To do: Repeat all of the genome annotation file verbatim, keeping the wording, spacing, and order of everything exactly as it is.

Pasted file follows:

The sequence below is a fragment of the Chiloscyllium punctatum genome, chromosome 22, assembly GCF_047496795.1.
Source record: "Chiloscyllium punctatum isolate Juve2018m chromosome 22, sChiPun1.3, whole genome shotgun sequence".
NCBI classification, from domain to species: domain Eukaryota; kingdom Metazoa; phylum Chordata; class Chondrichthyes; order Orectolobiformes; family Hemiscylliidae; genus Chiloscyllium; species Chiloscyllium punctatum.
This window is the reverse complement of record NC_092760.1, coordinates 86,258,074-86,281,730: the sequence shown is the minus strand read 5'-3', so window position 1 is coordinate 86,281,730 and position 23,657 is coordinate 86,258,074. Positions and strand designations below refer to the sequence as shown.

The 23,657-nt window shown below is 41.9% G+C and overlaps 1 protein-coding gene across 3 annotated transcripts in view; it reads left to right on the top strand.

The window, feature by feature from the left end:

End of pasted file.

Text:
The sequence below is a fragment of the Chiloscyllium punctatum genome, chromosome 22, assembly GCF_047496795.1.
Source record: "Chiloscyllium punctatum isolate Juve2018m chromosome 22, sChiPun1.3, whole genome shotgun sequence".
NCBI classification, from domain to species: domain Eukaryota; kingdom Metazoa; phylum Chordata; class Chondrichthyes; order Orectolobiformes; family Hemiscylliidae; genus Chiloscyllium; species Chiloscyllium punctatum.
This window is the reverse complement of record NC_092760.1, coordinates 86,258,074-86,281,730: the sequence shown is the minus strand read 5'-3', so window position 1 is coordinate 86,281,730 and position 23,657 is coordinate 86,258,074. Positions and strand designations below refer to the sequence as shown.

The 23,657-nt window shown below is 41.9% G+C and overlaps 1 protein-coding gene across 3 annotated transcripts in view; it reads left to right on the top strand.

The window, feature by feature from the left end: